The Massachusetts Curse

RightWatch: Mitt Romney, like Michael Dukakis and John Kerry, can't connect with national voters.

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Michael Dukakis; Mitt Romney; John Kerry (Getty Images)

What is it about Massachusetts that produces such lousy presidential candidates? Has some strange brand of bipartisan political devolution been at work in the Bay State since the heyday of John F. Kennedy, bringing forth such hopeless hopefuls as Michael Dukakis, John Kerry and, last and least, Mitt Romney? Or is it, as Rick Santorum might suggest, the devil?

Whatever its cause, all three of these Massachusetts figures have suffered from the same politically fatal affliction: the inability to connect with average voters. Dukakis, you may remember, lost whatever chance he had of winning the White House by responding to the question, "If [your wife] were raped and murdered, would you favor an irrevocable death penalty for the killer?" with a tepid reaffirmation of his lifelong opposition to capital punishment. Then Kerry, the richest man in the U.S. Senate at the time, provided unmistakable evidence of the distance between his effete lifestyle and the unwashed masses by asking for Swiss cheese on his Philly cheesesteak sandwich.

Now we have Romney, campaigning in his home state of Michigan, bragging about his wife's Cadillacs and his friendship with billionaire sponsors of NASCAR racing teams, while proclaiming that General Motors and Chrysler should have been allowed to go bankrupt instead of being rescued by the government. With clumsy rhetoric like that, is it any wonder that on Tuesday, he only narrowly eked out a win in Michigan against the looniest extremist politician currently on the loose in America? (I refer, of course, to Santorum.)

Romney's tendency to portray himself as a real-life Thurston Howell III (for you youngsters, he was the fatuous super-rich buffoon on the TV show Gilligan's Island) brings to mind a series of anatomical metaphors. He has a tin ear. He also has a foot in his mouth. He keeps tripping over himself.

It also raises serious questions about the only rationale that Romney has ever put forth for his White House aspirations: that as a successful businessman, he knows better than President Barack Obama how to get the economy back on track and put millions of Americans back to work.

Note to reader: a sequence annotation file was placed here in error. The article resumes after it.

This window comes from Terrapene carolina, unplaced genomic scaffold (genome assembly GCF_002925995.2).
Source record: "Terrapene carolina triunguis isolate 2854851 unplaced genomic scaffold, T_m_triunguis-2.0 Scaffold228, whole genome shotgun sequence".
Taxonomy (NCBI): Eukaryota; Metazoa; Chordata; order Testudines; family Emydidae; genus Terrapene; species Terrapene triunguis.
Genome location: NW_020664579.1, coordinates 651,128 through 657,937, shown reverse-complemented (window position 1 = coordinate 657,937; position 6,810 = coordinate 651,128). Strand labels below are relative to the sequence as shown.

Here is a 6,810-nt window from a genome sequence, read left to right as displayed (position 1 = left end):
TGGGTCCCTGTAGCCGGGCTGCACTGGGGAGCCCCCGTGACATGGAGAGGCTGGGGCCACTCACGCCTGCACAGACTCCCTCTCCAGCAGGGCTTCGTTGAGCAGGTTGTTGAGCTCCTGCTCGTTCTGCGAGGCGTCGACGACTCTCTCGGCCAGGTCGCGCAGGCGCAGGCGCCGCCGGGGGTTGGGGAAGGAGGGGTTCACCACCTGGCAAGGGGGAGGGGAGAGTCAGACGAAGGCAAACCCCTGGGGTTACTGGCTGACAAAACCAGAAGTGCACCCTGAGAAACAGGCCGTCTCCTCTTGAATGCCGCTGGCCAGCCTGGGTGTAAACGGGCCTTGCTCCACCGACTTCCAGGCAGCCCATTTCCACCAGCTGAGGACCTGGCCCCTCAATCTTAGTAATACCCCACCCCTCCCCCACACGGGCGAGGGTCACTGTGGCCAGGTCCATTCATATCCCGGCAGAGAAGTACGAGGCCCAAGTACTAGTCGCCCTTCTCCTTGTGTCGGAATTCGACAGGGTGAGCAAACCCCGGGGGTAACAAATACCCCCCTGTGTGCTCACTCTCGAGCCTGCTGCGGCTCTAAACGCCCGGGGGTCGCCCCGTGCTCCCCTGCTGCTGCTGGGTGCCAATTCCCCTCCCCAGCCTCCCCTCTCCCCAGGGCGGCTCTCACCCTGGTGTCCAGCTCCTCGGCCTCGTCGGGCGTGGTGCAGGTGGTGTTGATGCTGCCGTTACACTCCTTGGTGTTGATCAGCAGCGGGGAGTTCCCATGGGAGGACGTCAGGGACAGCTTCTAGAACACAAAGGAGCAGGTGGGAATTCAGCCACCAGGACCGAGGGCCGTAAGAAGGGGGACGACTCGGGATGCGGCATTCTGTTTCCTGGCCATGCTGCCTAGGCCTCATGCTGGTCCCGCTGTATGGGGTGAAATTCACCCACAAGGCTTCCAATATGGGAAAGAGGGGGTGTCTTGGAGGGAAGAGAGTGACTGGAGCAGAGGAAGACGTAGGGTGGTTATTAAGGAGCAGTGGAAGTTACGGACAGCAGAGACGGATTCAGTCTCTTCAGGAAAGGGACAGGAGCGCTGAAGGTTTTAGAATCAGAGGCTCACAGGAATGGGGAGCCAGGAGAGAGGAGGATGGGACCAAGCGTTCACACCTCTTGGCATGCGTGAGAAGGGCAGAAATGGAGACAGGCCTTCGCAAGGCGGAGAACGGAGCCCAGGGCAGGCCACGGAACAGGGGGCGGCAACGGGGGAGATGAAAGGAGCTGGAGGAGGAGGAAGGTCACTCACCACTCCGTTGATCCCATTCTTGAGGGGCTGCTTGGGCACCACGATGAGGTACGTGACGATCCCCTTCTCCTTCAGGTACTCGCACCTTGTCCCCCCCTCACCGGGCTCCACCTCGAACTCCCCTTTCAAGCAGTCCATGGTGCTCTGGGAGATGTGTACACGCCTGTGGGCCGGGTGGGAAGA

That assertion is in serious doubt after Romney doubled down on his claim that GM and Chrysler should have been allowed to go through a managed bankruptcy financed by private capital instead of benefiting from an $80 billion federal bailout. That view, to be blunt about it, is absurd. As Steven Rattner, who led Obama's auto-industry task force has pointed out, no private financing was available for a restructuring. Even Romney's old firm, Bain Capital, declined to participate in a bailout deal.

If the federal government, starting with President George W. Bush and continuing with Obama, had not intervened, GM and Chrysler would have gone down the tubes, with the loss of millions of jobs. And Romney, along with his fellow Republicans, would have been bashing Obama for failing to take action to save a vital U.S. industry.

That's pretty much the same message that Obama was pounding home the day of the Michigan primary in a rousing address to the United Auto Workers. "Some politicians even said we should 'let Detroit go bankrupt,' " the president declared as the crowd booed. "Think about what that choice would have meant for this country, if we had turned our backs on you, if America had thrown in the towel. GM and Chrysler wouldn't exist today."

Most voters in Michigan agree. That means that even if Romney prevails in his continuing race to the bottom with Santorum (whose crackpot remarks on a variety of social issues -- including contraception, the separation of church and state and the value of a college education -- are dragging the contest into such a despond of sanctimonious nonsense that even staunch right-wingers are starting to recoil), he has blown any chance he ever had of prying Michigan, a swing state in recent elections, away from Obama this November.

Nor does his solid victory in Tuesday's Arizona primary necessarily bode well for his chances in that state in the general election, when Hispanic voters riled by Romney's tough talk on undocumented immigrants will flock to the polls to express their anger by voting Democratic.

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